Top 5 Pieces of Advice for an Enthusiast Photographer (100th Post!)


I started Enthusiast Photographer because I thought it might be useful to someone to track what I learned over time about photography – tips, equipment, industry news, whatever.  This is now the 100th post on the site, so I thought it would be appropriate to boil things down a little.  Here are my top 5 tips:

  1. Learn more about photography: What makes photography fun (and sometimes intimidating) is the vast amount of knowledge out there to acquire – there is always something to learn!  I’ve said many times that the best upgrade in photography is improving the person behind the camera.  Find some good books (Kelby, Peterson, et. al.), Blogs (byThom, PhotoFocus, etc.) or videos (FroKnowsPhoto) and always keep growing!
  2. Learn more about your camera (and lenses): I don’t think it is unfair to say most Enthusiast Photographers haven’t maximized the capabilities of their equipment.  I was astounded how much I didn’t know about my camera (especially the autofocus system) when I read Thom Hogan’s guide to my camera.  What I learned greatly expanded my understanding of the piece of equipment in my hand, my comfort level while shooting and ultimately my photography.  I’ve read it a couple times, and I’m getting ready to do it again – each time I walk away with more.  The same thing is true about some lenses.  Does your lens have switches or buttons?  Do you know what they do and when you should use them?  Generally we’re limited to the owner’s manual here, but read RTFM 🙂 and check reviews to make sure you’re getting the most out of your glass, too…
  3. Decide if you’re a tripod shooter or not (if so, get a good system): Kelby, Hogan and others say that you should invest in a good tripod off the bat.  I’m going to disagree with them…sorta.  If your thing is kids, street or travel photography, a tripod might not be as big a deal – modern lenses with vibration reduction give you much better hand-held results at slower shutter speeds, and your money might be better spent on glass.  If you love landscapes, portraits, macro or any other area of photography where the sharpest picture is key or you’re dealing with very low light (think dawn, dusk or inside dark buildings), then a tripod is one of the most important things you’ll buy.  If you do, spend money on a good one. That doesn’t automatically mean a super-expensive one, but don’t go cheap either.  Find a nice one used or save up for a good one.  I’ll have a post coming on buying tripods and heads later.  For the record, I love my tripod and use it constantly.  I also have a monopod that has come in extremely handy, too.
  4. Always prioritize glass over body when it comes to upgrades:   The latest “sensor” is always sexy.  More megapixels, better low-light performance (ISO), more detail in shadows (dynamic range), whatever.  But here’s the thing – A good lens is going to make any camera better.  An average lens is going to make every camera and photographer work harder.  Icing on the cake comes from the fact that your glass will probably work on your next body, too.  If it doesn’t (for example if you switch from crop-sensor to full-frame), lenses keep their value far better than bodies.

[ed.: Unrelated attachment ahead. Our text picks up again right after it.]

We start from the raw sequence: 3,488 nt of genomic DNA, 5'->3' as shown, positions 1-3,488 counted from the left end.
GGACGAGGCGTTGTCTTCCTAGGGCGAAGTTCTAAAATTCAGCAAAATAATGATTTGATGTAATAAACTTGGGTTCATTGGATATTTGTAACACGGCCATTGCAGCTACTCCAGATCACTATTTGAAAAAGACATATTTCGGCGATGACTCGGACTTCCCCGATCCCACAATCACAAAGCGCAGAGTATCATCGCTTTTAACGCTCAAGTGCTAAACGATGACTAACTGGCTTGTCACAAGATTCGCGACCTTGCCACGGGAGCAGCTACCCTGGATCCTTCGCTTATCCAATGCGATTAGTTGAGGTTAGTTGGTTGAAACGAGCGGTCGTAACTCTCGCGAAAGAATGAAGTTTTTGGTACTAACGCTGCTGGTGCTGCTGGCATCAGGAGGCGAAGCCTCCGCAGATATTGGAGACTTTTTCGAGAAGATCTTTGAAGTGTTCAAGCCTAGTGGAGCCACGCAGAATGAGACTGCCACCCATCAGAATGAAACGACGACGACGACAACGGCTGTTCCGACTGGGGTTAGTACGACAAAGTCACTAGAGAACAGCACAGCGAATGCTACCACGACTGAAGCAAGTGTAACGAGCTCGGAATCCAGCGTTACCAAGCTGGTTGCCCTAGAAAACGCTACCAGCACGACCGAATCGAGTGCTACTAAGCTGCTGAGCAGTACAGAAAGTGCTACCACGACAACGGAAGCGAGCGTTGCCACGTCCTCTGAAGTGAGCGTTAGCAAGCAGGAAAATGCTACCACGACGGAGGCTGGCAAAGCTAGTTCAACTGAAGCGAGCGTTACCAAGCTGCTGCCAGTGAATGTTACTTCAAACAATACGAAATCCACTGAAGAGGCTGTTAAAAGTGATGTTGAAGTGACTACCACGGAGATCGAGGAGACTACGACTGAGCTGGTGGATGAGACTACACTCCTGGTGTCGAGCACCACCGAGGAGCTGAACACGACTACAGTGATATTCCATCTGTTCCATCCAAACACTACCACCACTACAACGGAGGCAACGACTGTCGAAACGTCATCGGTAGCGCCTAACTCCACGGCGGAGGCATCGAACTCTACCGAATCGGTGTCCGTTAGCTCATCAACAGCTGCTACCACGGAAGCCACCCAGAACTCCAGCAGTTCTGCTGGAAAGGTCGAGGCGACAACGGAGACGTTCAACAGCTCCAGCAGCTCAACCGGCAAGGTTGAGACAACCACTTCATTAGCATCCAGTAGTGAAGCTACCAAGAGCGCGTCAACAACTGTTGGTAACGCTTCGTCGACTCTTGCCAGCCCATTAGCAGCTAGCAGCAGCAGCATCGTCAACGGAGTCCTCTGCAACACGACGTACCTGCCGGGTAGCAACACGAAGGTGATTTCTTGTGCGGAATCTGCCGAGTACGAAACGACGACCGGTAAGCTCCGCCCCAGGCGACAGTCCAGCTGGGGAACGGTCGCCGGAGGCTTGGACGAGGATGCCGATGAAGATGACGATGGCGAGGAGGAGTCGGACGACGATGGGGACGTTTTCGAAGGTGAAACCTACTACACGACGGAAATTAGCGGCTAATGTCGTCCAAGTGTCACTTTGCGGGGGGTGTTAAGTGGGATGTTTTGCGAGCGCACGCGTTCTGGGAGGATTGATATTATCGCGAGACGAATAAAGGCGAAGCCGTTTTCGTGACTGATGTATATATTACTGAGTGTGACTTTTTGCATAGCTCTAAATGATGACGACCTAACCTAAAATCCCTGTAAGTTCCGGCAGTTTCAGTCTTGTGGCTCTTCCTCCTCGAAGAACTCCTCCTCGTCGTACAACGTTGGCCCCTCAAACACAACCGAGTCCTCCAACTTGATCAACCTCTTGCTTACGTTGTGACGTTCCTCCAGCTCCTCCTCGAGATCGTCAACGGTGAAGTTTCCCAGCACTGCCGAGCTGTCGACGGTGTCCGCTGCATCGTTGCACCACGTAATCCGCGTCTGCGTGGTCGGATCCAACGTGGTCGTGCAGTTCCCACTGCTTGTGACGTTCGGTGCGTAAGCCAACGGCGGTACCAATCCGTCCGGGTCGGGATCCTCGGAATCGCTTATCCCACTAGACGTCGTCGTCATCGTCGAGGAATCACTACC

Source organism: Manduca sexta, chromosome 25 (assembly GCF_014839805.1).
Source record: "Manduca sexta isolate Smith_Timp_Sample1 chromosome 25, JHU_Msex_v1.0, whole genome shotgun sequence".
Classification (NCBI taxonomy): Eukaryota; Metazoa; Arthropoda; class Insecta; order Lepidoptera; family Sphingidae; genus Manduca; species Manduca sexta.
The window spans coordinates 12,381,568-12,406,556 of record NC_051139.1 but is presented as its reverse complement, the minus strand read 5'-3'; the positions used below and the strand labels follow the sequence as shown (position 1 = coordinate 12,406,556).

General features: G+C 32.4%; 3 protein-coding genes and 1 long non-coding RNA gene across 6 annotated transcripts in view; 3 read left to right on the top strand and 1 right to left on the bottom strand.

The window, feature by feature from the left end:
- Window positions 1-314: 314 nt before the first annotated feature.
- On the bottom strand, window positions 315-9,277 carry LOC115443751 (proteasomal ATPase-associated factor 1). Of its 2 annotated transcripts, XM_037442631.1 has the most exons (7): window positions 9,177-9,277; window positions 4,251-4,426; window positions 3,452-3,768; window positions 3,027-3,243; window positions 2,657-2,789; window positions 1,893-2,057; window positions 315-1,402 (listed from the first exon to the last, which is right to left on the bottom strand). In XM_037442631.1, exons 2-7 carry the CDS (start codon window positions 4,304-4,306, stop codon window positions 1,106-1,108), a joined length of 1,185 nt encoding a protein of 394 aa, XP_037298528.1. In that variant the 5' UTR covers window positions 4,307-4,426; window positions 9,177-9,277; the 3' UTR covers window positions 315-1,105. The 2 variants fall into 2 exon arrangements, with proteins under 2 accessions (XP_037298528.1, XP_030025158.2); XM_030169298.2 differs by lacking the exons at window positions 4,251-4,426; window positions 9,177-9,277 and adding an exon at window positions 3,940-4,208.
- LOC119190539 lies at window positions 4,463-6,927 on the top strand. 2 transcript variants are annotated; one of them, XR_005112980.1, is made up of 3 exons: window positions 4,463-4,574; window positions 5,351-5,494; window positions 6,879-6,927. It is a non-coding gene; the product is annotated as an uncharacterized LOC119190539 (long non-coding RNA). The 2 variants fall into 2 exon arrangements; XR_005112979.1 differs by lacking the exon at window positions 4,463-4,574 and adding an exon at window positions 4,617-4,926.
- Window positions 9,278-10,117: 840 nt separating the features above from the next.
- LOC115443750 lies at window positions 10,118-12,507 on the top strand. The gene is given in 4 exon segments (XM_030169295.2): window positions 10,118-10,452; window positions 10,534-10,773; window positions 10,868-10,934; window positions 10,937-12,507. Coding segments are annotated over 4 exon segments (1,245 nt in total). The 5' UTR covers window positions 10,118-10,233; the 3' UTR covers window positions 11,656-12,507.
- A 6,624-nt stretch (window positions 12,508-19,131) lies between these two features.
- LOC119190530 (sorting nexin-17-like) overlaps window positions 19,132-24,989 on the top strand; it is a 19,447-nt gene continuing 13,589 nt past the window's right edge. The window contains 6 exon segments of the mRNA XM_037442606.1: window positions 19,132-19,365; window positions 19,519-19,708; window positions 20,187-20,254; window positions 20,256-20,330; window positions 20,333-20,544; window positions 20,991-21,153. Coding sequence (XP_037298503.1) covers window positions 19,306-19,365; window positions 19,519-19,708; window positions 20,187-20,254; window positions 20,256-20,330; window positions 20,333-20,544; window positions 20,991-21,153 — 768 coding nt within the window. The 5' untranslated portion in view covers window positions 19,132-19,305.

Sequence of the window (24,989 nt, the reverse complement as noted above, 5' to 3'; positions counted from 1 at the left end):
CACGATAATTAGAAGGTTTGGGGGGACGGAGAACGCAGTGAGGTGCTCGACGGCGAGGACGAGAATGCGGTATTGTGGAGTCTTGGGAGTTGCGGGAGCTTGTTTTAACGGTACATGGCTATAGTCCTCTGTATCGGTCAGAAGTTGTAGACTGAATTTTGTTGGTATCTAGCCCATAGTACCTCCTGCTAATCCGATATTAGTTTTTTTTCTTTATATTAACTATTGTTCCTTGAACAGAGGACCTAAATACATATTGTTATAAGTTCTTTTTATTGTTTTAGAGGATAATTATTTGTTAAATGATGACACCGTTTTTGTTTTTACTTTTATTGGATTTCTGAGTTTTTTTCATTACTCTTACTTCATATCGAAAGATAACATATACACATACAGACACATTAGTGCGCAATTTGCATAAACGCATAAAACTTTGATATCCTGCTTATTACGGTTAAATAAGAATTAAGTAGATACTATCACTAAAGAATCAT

5. Have fun!: There are so many details to remember and settings to fiddle with that you can wind up missing out on the cool stuff going on around you!  Frankly, if you’ve been diligent about #1 and #2 above, this is probably less of an issue.  One other way you miss the fun is when everything becomes a photo-walk.  During my trip to Europe last Summer, I went light in my bag and shot for fun as much as expression.  It was great – we had a ball and they camera never got in the way of my vacation.  I wound up with some shots I really love, like the one at the top of this post.

So there it is!  Honestly, there are probably more than those five, but that is what is coming off the top of this hair-thinning dome… 🙂

One last note – if you enjoy this content, please feel free to “Like” the Enthusiast Photographer FaceBook page or “Follow” @enthus_photo on Twitter

[EDIT:  It has been a day or so since I posted this, and I just happened to wander by Thom Hogan’s site – he has a very-similar 5 things on his site (called “Last Camera Syndome II)!!  All I can say is I didn’t see his until just now, but it makes me feel good that my thinking tracked pretty closely with Thom’s (though that might worry him!! 🙂 )

What are f-stops?

If you’re an Enthusiast Photographer, you’ve probably heard the word “stop” used in relation to aperture, depth of field and other areas of photography.  If you’ve wondered what a “stop” or “f/stop” is, one of the best and most accessible things I’ve read on the topic is the amusingly titled “A Tedious Explanation of the f/stop” – check it out!

Continuing Saga of CES: Lenspen

So between a busy day job and being a little under the weather, I’ve fallen behind in finishing up my CES experiences.  I’ve only got a couple left after this: Timbuk2 and my Nikon/Canon visits.  Today’s topic, however is Lenspen.

Ever tried to clean a filter and only have it wind up looking smeared and covered in tiny threads?  I’ve got pretty good microfiber from my auto detailing hobby and side business, and even my best stuff fails for photography filters.  On occasion, difficulty cleaning the filters has made me debate keeping them on the lens.  It sucks.

I’d heard references to Lenspen, but had never taken the time to look them up.  While a co-worker and I were wandering around, I happened to see their booth at CES.  I’m really glad I did.  I watched a demo, and picked up three different models.

LensPen is really simple:  You use the retractable natural-goat-hair brush (these are some hippy goats, that’s all I’m going to say about that…) to remove dust and particles from the lens surface.  Then you open the “pen” end, which is really a small concave rubber tip with a carbon-infused pad on it.  You wipe the lens clean using a steady circular motion and *voila* clean lens.  There is a filter model with a slightly flatter tip.  You re-charge the tip when you put the cap on and twist a bit – there is a reservoir of carbon material in the cap.